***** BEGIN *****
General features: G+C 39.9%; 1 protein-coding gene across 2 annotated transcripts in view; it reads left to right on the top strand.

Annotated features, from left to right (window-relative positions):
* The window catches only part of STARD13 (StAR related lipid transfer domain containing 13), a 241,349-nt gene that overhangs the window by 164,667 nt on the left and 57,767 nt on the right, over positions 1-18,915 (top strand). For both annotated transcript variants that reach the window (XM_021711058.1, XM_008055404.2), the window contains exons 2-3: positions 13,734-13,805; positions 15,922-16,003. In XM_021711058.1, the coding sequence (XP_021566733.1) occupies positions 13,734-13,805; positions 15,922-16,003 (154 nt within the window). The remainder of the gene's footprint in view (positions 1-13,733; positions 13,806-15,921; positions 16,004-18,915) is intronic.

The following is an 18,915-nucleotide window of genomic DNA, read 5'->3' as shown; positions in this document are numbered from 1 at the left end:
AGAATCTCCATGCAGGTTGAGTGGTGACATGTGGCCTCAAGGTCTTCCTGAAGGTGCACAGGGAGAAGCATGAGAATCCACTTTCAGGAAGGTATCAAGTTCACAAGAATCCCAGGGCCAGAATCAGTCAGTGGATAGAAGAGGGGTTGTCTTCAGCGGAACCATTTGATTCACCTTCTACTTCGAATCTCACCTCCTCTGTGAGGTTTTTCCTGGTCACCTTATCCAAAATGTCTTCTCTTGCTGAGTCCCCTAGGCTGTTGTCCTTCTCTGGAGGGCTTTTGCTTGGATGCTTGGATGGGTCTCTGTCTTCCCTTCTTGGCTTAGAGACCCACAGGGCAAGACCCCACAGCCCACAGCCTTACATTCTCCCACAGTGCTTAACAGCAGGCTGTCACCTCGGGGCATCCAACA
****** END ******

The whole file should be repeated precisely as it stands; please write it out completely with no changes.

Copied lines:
General features: G+C 39.9%; 1 protein-coding gene across 2 annotated transcripts in view; it reads left to right on the top strand.

Annotated features, from left to right (window-relative positions):
* The window catches only part of STARD13 (StAR related lipid transfer domain containing 13), a 241,349-nt gene that overhangs the window by 164,667 nt on the left and 57,767 nt on the right, over positions 1-18,915 (top strand). For both annotated transcript variants that reach the window (XM_021711058.1, XM_008055404.2), the window contains exons 2-3: positions 13,734-13,805; positions 15,922-16,003. In XM_021711058.1, the coding sequence (XP_021566733.1) occupies positions 13,734-13,805; positions 15,922-16,003 (154 nt within the window). The remainder of the gene's footprint in view (positions 1-13,733; positions 13,806-15,921; positions 16,004-18,915) is intronic.

The following is an 18,915-nucleotide window of genomic DNA, read 5'->3' as shown; positions in this document are numbered from 1 at the left end:
AGAATCTCCATGCAGGTTGAGTGGTGACATGTGGCCTCAAGGTCTTCCTGAAGGTGCACAGGGAGAAGCATGAGAATCCACTTTCAGGAAGGTATCAAGTTCACAAGAATCCCAGGGCCAGAATCAGTCAGTGGATAGAAGAGGGGTTGTCTTCAGCGGAACCATTTGATTCACCTTCTACTTCGAATCTCACCTCCTCTGTGAGGTTTTTCCTGGTCACCTTATCCAAAATGTCTTCTCTTGCTGAGTCCCCTAGGCTGTTGTCCTTCTCTGGAGGGCTTTTGCTTGGATGCTTGGATGGGTCTCTGTCTTCCCTTCTTGGCTTAGAGACCCACAGGGCAAGACCCCACAGCCCACAGCCTTACATTCTCCCACAGTGCTTAACAGCAGGCTGTCACCTCGGGGCATCCAACA